Kathleen Cepelka

“Every year we wait, thousands of children are being deprived of the chance for success.”


2016 Woman of Faith is “in love with the service of God”

Kathleen A. Cepelka, Ph.D., has made a mark on education over four decades as a teacher, principal, and associate dean. Now, as superintendent of Catholic schools for the Archdiocese of Milwaukee, she’s building a spirit of community to improve education outcomes in urban Catholic schools that are struggling to serve families with scarce socio-economic resources.

The Sisters of the Divine Savior will present our 2016 Woman of Faith Award to recognize Dr. Cepelka’s leadership in launching Seton Catholic Schools. Ellen Bartel, president of Milwaukee’s Divine Savior Holy Angels High School, nominated Dr. Cepelka for the award. She describes Kathleen’s lifelong commitment to Catholic education as “unrivalled,” and says Seton would not have become reality “without Dr. Cepelka’s vision and ability to bring others to believe it must be possible.” Ellen observes, “In every setting and with all people, Kathleen leads with faith as her foundation.”

Milwaukee Archbishop Jerome Listecki endorsed Ellen’s nomination of Kathleen. He credits Dr. Cepelka’s leadership with inspiring a cadre of community leaders to focus attention on the dire needs of urban families.

William Henk, dean of Marquette University‘s College of Education also endorsed Kathleen saying, “Dr. Cepelka has rejuvenated our Catholic schools in uncommon ways.” Dean Henk recalls a treasure trove of Kathleen’s memorable quotes from her years as associate dean, but none more powerful than her saying, “I’m in love with the service of God.”

To Kathleen, serving God through Seton Schools is a matter of justice to ensure quality education for all children to reach their God-given potential. Kathleen says, “Good enough isn’t good enough. Seton is about giving these children the best we have.” Its simply stated mission couldn’t be more daunting: To prepare Seton graduates academically and spiritually for high school and beyond.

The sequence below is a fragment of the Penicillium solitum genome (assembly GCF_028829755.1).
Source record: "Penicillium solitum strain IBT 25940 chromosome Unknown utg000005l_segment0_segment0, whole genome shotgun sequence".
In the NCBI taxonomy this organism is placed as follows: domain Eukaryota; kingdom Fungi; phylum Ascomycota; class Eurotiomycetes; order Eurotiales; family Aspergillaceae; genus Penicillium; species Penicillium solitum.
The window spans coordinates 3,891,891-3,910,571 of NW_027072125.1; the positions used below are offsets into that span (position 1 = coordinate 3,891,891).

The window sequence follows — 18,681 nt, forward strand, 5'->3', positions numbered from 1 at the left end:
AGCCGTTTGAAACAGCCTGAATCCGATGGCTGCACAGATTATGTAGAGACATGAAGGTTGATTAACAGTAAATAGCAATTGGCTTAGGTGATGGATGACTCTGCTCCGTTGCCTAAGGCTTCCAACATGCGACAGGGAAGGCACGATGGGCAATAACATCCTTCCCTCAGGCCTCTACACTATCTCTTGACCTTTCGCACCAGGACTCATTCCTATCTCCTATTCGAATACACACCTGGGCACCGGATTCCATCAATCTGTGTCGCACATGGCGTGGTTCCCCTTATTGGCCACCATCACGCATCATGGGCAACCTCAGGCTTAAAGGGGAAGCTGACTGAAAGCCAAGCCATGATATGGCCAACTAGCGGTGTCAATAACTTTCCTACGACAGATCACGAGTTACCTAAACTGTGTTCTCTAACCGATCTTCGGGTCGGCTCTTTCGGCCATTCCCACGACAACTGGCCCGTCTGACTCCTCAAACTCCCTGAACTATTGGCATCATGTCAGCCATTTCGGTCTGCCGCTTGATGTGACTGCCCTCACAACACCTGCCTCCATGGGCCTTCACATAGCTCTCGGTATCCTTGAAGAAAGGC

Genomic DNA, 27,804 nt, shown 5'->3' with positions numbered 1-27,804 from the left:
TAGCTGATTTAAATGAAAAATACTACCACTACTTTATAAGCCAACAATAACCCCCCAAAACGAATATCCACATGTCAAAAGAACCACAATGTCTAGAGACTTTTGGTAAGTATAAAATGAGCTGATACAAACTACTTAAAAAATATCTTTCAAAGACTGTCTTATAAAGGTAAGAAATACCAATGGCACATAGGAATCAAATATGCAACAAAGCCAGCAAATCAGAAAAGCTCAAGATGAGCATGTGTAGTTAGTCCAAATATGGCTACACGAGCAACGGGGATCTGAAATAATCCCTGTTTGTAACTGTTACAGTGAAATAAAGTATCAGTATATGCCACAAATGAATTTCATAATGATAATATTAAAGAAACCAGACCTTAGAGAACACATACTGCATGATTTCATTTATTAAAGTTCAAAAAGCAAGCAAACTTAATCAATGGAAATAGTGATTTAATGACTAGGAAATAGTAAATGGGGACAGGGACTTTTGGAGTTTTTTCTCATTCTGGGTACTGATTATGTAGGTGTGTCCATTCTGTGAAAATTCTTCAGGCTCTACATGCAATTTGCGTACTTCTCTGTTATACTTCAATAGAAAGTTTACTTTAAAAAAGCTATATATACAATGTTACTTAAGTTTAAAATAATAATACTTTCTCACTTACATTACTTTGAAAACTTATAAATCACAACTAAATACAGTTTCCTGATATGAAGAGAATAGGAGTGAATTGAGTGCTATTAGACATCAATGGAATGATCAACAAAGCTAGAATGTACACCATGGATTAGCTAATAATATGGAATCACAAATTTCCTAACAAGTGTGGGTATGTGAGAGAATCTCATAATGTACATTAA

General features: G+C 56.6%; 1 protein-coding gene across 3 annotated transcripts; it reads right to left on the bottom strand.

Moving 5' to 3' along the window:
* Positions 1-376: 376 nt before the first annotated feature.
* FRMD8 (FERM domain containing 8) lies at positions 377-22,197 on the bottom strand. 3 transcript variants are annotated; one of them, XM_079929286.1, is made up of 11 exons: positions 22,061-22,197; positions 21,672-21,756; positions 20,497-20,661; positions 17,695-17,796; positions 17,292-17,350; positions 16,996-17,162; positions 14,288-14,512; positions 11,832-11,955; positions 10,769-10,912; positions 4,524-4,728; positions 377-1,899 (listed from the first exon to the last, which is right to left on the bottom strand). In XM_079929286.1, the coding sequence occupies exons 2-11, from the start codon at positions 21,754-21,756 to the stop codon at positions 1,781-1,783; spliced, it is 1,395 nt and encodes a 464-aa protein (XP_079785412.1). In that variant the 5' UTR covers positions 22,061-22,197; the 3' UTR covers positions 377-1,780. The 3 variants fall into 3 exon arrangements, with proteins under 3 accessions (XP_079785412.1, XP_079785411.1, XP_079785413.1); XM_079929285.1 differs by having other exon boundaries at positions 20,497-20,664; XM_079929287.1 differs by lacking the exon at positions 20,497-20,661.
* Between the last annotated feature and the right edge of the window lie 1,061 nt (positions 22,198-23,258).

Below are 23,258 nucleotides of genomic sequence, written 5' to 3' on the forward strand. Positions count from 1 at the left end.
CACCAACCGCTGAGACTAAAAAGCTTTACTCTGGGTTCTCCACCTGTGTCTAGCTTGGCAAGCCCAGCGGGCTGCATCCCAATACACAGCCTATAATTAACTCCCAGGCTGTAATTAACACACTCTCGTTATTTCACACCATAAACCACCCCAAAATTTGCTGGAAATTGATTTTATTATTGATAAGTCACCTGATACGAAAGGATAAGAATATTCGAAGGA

Seton gives families with very few resources access to a network of high-performing K-8 urban Catholic schools. Kathleen stresses the word families and describes her vision for Seton as an “intergenerational” model. She says, “We’re not just caring for children ‘in the seats’ but their families too.”

Seton’s model for Catholic education goes way beyond folding 26 urban schools into a new 501(c) (3) corporation. Shared resources and administrative efficiencies are critical to Seton’s success, but they are the means to a much more vital end: evangelization of faith and educational excellence.

Seton leadership is working closely with the St. Clare Center of Cardinal Stritch University and Marquette University’s Institute of Catholic Leadership to enhance professional development for Seton faculty and staff. Kathleen attributes the potential for Seton Schools to the quality of its leadership all around. She says, “It would not be possible without the A-level team being hired and serving on the board.”

As the first nine schools launch under the Seton banner this fall, there are many more pieces to fit into place. But Kathleen knows there’s no time to lose. Her question, “If not now, when?” keeps her reimagining what Milwaukee’s urban Catholic schools can be.